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Open-Letter to Ohio State Football

Dear Matt,

I know you've probably been more focused on the recent NFL draft, but I've been fascinated by the quarterback drama at Ohio State last season, the upcoming Buckeye season, and thinking in particular about some of the ways in which high-stakes athletics almost seem designed to generate anxiety in athletes..."

You both are probably well aware that anxiety disorders are categorized by feelings of anxiety, fear and worry about future events and as reactions to current events. These feelings may cause physical symptoms, such as a racing heart and shakiness. There are a number of anxiety disorders including situational anxiety disorders.

As a mental health professional who just so happens to be a sports fan when I first heard of and began to follow the quarterback controversy at Ohio State University (OSU) I suspected that if it persisted beyond the beginning of the season, then The Buckeyes would not repeat as the national champions. While some may think Urban Meyers’ strategy and ingenious because it would motivate J.T. Barrett and Cardale Jones to always be at their best - a mental health professional might be more concerned with how this unnecessary maneuver might contribute to any one of several anxiety disorders. For example an SAD or a situational anxiety disorder. A SAD is fear or worry caused by new situations or changing events and it can also be caused by various events that make that individual uncomfortable. Often, an individual will experience panic attacks or extreme anxiety in specific situations. How uncomfortable was it this season for Barrett and Jones to have their status as the starting OSU quarterback, for the defending national champions, up in the air for the world to see?

Generalized anxiety disorders, clinically speaking refer to a condition that persists over 6 months. The OSU quarterback anxiety builder began the day after The Buckeyes won the national championship in January up until minutes before the first game in September. For almost nine months these two young Black men playing at predominately white institutional and for a college football powerhouse had to worry about what their teammates, family members, classmates, media, and NFL scouts thought about their situation. Think about living in such a crystal clear fishbowl were every practice pass, handoff and run are analyzed. Not to mention the panic that might accompany Meyers open declaration that there were objective and subjective criteria associated with his decision. As a college professor I can only imagine if I decided not to provide "my" students with clear grading criteria. This seemed to be Meyers way of inducing more anxiety. To be clear everybody has anxiety. It’s one of nature’s greatest tricks. It keeps us alive, alert, and ready. However your mind can start to go haywire and cause a fight-or-flight response even when you’re in no immediate danger.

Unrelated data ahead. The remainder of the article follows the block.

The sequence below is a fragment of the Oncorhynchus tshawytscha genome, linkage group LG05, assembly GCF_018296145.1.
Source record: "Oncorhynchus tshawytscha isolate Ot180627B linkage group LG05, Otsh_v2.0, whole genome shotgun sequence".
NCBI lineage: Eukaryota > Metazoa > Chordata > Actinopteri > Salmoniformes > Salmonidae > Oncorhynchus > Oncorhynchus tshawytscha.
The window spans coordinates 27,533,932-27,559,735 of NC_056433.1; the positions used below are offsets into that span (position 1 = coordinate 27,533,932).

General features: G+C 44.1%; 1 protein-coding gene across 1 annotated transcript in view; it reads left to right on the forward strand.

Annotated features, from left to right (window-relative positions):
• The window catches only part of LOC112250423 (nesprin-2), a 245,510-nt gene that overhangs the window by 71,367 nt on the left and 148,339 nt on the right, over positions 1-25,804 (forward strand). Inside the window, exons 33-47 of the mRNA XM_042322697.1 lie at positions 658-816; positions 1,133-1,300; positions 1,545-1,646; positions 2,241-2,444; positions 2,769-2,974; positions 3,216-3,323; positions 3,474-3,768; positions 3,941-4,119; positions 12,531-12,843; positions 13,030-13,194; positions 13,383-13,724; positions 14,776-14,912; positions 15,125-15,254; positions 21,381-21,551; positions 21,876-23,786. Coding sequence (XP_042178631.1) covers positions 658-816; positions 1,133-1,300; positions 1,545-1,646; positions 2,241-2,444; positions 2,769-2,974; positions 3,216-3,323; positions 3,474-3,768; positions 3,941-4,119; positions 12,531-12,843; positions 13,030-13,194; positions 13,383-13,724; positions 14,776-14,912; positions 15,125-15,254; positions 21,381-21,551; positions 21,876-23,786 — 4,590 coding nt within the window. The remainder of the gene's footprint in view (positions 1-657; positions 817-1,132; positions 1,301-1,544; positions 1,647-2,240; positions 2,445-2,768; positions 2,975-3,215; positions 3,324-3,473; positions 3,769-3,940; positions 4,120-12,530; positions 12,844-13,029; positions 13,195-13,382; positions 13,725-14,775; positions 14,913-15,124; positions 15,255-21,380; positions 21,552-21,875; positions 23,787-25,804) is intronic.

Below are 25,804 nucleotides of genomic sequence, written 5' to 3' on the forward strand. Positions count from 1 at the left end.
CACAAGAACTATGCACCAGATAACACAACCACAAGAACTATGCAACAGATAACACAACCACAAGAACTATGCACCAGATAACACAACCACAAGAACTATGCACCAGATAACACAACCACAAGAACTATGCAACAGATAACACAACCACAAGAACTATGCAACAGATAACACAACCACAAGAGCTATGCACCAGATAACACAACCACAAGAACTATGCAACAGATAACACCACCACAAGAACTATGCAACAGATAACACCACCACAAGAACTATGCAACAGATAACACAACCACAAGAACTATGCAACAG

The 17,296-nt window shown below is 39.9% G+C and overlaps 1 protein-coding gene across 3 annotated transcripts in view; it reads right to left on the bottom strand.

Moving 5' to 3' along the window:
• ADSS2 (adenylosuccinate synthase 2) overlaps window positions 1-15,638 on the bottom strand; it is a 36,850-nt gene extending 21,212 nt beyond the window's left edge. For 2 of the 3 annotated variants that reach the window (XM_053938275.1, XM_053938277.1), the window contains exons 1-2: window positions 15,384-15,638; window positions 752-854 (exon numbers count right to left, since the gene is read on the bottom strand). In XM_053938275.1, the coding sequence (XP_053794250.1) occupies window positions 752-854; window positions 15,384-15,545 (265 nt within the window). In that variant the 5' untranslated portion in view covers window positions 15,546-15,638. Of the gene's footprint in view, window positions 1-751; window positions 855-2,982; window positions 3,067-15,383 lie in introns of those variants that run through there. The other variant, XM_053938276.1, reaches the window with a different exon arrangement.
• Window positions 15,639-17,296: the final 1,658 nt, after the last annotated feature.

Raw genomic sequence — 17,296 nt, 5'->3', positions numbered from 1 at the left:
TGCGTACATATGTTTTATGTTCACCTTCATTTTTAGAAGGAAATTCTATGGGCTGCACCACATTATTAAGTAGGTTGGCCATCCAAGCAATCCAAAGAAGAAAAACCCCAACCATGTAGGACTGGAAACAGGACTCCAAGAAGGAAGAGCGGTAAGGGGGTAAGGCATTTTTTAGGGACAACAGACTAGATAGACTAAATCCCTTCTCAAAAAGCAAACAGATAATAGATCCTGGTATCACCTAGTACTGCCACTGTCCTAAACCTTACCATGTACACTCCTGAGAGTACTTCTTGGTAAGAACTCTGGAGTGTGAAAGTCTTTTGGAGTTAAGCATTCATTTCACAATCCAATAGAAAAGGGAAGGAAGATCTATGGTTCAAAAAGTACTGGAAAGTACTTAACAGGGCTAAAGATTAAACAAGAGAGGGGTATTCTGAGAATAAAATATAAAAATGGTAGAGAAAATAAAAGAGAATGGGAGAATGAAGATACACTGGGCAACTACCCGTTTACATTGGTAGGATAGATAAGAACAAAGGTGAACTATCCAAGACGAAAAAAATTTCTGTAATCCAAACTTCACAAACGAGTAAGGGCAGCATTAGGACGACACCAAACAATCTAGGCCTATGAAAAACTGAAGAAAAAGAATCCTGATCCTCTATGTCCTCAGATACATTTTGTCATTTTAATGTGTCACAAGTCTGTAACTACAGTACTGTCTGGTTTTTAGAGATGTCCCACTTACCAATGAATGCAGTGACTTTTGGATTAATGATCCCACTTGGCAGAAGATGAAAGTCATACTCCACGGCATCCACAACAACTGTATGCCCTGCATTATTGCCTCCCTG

Then the season began and Cardell Jones was the opening day starting quarterback but played poorly against Northern Illinois. Then after the first game and for the second week in a row Barrett entered and replaced Jones during the game with the outcome still uncertain. Oh, I forgot to mention that both Jones and Barrett had to deal with the anxiety generated by media questions over whether they would go pro after winning the national championship. Then Jones started for the Buckeyes against Hawaii and Virginia Tech, but was pulled during the Northern Illinois game. Jones started again against Western Michigan and played the entire game against Indiana. However by the time the Maryland game rolled around Meyer had decided that position was now a three-man job adding Braxton Miller to the mix.

Against Penn State Jones started, but Braxton and Barrett played too. Still through all of this back and forth, anxiety producing change OSU was undefeated. Although OSU beat Penn State easily… Barrett was the starter against Rutgers. To make a long story short Jones started against Minnesota and Barrett against Illinois and then Barrett against Michigan. A win against Michigan State and OSU would return to the title game…

Anxiety disorders commonly occur along with other mental or physical illnesses, including alcohol or substance abuse, which may mask anxiety symptoms or make them worse and make the anxiety disorder more difficult to overcome. I wondered how quarterback flip flopping was impacting Jones, Barrett, and Braxton in the classroom? Were they more worried about starting (a football game) or their statistics class? Of course football players are always concerned about football, but maladaptive behaviors accompany excessive worrying and they can play out in the classroom! Were these young men experiencing any restlessness or fatigue? Might their up and down on-the-field performances be by-products of concentration problems, irritability, muscle tension, and sleep disturbances, which are all symptomatic of anxiety disorders?

As you may or may not know OSU lost to Michigan State and will not repeat as national champions. So much for Meyers self-induced quarterback controversy/anxiety producer….



PS… Globally as of 2010 approximately 273 million (4.5% of the population) had an anxiety disorder. Equally important, NCAA research shows that almost 85 percent of certified athletic trainers believe anxiety disorders are currently an issue with student-athletes.

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